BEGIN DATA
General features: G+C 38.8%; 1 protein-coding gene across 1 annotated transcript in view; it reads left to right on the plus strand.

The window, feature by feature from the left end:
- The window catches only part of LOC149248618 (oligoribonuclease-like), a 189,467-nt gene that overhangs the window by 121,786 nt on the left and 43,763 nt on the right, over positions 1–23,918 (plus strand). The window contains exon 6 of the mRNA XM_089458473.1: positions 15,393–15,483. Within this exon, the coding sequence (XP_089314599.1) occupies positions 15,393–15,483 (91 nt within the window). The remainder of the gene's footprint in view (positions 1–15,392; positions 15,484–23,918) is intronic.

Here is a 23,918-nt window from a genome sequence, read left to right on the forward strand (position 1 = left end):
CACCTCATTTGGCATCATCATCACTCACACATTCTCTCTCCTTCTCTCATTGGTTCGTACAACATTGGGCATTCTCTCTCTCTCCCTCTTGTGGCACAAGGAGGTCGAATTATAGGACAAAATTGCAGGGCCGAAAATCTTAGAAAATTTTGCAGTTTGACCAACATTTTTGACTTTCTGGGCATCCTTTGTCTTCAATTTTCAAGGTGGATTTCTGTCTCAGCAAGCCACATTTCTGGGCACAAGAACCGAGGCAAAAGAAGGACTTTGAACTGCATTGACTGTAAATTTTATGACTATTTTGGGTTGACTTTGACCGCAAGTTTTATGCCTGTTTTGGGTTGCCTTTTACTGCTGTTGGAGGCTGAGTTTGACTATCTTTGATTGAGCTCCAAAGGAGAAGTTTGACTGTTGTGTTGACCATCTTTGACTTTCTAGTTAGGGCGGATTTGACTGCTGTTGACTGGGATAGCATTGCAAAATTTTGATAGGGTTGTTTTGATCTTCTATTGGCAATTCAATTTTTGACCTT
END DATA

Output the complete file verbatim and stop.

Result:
General features: G+C 38.8%; 1 protein-coding gene across 1 annotated transcript in view; it reads left to right on the plus strand.

The window, feature by feature from the left end:
- The window catches only part of LOC149248618 (oligoribonuclease-like), a 189,467-nt gene that overhangs the window by 121,786 nt on the left and 43,763 nt on the right, over positions 1–23,918 (plus strand). The window contains exon 6 of the mRNA XM_089458473.1: positions 15,393–15,483. Within this exon, the coding sequence (XP_089314599.1) occupies positions 15,393–15,483 (91 nt within the window). The remainder of the gene's footprint in view (positions 1–15,392; positions 15,484–23,918) is intronic.

Here is a 23,918-nt window from a genome sequence, read left to right on the forward strand (position 1 = left end):
CACCTCATTTGGCATCATCATCACTCACACATTCTCTCTCCTTCTCTCATTGGTTCGTACAACATTGGGCATTCTCTCTCTCTCCCTCTTGTGGCACAAGGAGGTCGAATTATAGGACAAAATTGCAGGGCCGAAAATCTTAGAAAATTTTGCAGTTTGACCAACATTTTTGACTTTCTGGGCATCCTTTGTCTTCAATTTTCAAGGTGGATTTCTGTCTCAGCAAGCCACATTTCTGGGCACAAGAACCGAGGCAAAAGAAGGACTTTGAACTGCATTGACTGTAAATTTTATGACTATTTTGGGTTGACTTTGACCGCAAGTTTTATGCCTGTTTTGGGTTGCCTTTTACTGCTGTTGGAGGCTGAGTTTGACTATCTTTGATTGAGCTCCAAAGGAGAAGTTTGACTGTTGTGTTGACCATCTTTGACTTTCTAGTTAGGGCGGATTTGACTGCTGTTGACTGGGATAGCATTGCAAAATTTTGATAGGGTTGTTTTGATCTTCTATTGGCAATTCAATTTTTGACCTT